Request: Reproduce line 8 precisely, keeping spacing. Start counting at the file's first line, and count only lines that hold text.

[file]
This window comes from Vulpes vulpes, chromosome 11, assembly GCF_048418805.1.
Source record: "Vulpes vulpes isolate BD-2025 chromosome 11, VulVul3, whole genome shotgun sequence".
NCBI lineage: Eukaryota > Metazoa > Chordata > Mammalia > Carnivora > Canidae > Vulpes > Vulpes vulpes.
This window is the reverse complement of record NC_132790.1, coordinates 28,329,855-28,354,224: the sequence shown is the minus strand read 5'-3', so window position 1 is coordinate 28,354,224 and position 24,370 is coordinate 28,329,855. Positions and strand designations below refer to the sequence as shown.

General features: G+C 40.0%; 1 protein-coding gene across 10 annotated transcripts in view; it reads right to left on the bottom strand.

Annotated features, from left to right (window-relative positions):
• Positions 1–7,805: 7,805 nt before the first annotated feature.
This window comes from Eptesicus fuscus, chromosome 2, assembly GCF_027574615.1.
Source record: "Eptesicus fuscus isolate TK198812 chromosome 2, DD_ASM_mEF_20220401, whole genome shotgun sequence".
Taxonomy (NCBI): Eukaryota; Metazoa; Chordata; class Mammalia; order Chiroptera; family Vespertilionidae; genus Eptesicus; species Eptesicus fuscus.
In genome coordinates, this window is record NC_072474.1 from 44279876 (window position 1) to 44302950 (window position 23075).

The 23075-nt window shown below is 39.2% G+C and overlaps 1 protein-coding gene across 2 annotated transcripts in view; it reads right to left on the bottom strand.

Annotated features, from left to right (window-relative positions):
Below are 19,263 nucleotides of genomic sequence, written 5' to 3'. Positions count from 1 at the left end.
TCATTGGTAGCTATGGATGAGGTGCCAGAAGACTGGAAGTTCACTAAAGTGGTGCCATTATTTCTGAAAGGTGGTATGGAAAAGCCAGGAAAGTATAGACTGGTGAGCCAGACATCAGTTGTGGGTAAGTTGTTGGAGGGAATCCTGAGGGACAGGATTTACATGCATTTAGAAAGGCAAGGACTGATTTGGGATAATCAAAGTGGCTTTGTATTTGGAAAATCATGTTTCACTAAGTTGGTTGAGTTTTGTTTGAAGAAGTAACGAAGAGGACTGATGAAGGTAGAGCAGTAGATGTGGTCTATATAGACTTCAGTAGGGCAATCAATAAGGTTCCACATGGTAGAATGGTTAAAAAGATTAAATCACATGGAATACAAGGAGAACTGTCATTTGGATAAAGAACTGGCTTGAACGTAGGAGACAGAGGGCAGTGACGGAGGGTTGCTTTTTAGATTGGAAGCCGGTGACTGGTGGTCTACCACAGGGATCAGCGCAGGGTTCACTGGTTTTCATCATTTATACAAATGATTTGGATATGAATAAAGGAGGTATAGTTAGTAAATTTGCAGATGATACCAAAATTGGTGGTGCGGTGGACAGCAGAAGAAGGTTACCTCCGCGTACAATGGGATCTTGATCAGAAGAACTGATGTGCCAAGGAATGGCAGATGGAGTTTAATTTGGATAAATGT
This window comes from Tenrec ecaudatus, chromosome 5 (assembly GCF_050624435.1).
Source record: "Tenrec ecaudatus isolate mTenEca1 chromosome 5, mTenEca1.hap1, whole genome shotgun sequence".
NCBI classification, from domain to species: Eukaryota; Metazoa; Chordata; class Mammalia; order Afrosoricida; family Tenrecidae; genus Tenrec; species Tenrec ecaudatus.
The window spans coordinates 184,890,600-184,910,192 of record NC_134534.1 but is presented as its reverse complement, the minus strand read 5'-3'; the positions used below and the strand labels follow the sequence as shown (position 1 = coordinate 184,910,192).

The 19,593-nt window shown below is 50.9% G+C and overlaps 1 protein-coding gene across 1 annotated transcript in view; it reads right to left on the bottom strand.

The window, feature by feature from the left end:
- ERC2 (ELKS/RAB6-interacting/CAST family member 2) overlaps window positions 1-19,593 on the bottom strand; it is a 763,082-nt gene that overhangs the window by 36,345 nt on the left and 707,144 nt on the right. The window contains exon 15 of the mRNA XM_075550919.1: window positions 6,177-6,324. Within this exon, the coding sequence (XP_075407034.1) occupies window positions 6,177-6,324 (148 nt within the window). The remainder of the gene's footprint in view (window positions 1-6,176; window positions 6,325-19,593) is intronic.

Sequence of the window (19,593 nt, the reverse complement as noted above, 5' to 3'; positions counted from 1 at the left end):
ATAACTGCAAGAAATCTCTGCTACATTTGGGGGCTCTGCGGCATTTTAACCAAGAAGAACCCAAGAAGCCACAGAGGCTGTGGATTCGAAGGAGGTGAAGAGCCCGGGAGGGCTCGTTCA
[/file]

This window comes from Eptesicus fuscus, chromosome 2, assembly GCF_027574615.1.